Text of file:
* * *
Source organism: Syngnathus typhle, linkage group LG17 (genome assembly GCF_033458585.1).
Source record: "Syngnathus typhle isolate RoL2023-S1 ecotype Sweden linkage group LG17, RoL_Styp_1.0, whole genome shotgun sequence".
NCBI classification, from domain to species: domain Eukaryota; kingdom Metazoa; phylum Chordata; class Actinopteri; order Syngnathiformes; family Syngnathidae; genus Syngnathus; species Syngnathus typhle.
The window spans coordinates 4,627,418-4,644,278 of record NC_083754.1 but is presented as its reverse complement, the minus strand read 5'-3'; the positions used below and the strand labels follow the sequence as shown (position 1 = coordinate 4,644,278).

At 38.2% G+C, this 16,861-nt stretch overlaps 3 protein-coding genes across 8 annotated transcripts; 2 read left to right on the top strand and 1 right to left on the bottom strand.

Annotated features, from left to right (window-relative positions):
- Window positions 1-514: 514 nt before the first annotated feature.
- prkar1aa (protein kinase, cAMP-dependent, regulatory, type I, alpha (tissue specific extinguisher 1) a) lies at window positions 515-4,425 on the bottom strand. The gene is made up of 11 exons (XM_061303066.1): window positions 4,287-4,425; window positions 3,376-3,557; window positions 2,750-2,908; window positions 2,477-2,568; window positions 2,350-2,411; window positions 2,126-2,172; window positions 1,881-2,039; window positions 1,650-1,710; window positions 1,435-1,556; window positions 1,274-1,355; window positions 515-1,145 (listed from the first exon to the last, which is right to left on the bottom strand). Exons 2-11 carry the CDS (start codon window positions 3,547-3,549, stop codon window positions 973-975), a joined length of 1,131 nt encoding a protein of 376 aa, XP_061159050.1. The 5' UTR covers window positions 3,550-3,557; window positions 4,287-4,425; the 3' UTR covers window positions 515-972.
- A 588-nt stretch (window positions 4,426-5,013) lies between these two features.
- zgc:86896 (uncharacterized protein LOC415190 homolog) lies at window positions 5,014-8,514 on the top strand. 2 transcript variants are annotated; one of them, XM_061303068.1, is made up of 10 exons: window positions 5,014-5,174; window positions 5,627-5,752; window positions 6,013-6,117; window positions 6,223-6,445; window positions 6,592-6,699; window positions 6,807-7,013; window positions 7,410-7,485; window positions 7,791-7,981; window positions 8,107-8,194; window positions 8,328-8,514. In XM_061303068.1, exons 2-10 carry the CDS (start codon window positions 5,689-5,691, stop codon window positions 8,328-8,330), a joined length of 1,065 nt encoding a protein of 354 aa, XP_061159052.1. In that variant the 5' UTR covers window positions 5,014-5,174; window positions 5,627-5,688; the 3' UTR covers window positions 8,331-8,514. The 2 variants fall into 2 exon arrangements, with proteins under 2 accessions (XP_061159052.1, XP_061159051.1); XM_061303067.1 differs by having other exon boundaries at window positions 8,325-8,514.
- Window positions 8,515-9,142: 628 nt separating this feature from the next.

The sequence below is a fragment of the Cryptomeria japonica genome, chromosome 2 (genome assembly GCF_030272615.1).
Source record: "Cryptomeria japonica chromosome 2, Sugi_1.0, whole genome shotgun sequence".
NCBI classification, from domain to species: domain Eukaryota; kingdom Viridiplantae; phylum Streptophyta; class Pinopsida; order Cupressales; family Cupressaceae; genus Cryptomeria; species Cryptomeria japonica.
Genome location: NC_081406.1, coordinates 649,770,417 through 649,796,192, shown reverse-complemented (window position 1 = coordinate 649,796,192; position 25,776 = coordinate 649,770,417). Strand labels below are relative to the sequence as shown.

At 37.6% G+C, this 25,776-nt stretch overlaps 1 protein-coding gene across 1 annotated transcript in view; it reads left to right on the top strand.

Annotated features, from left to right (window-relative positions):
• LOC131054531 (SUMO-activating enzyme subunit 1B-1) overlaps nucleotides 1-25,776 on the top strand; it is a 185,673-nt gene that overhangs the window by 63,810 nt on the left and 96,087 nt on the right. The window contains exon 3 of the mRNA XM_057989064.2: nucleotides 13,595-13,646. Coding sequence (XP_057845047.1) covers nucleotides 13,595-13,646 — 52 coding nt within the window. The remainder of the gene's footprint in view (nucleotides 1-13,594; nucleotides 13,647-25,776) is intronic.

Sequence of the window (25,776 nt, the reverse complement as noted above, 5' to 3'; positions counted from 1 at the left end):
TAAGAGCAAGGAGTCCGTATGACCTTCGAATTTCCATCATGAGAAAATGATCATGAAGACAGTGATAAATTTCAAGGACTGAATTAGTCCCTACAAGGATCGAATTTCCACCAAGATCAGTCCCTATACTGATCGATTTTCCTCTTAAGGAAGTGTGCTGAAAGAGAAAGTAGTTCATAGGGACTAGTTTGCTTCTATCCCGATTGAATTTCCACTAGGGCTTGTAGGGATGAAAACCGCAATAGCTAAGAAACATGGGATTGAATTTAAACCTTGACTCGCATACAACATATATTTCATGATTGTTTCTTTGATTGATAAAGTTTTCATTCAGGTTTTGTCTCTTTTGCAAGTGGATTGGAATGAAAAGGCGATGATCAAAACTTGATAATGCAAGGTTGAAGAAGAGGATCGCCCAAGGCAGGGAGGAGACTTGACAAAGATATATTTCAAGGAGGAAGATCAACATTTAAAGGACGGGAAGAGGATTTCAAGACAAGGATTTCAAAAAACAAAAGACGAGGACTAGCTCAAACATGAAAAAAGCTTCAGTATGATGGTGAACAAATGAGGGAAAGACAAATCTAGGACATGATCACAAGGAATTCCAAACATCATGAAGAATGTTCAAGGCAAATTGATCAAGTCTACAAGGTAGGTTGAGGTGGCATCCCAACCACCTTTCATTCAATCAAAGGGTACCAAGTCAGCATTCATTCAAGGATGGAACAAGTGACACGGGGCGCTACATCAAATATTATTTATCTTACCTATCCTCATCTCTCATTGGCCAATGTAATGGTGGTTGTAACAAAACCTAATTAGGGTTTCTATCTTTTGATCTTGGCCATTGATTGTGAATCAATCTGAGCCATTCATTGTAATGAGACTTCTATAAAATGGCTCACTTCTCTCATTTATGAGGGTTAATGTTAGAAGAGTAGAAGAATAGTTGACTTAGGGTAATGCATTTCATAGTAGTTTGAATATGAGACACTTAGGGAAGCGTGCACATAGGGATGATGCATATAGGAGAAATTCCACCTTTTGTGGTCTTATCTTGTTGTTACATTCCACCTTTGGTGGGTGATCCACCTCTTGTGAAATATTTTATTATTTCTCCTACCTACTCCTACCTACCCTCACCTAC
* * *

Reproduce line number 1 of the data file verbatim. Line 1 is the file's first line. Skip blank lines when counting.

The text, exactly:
Source organism: Syngnathus typhle, linkage group LG17 (genome assembly GCF_033458585.1).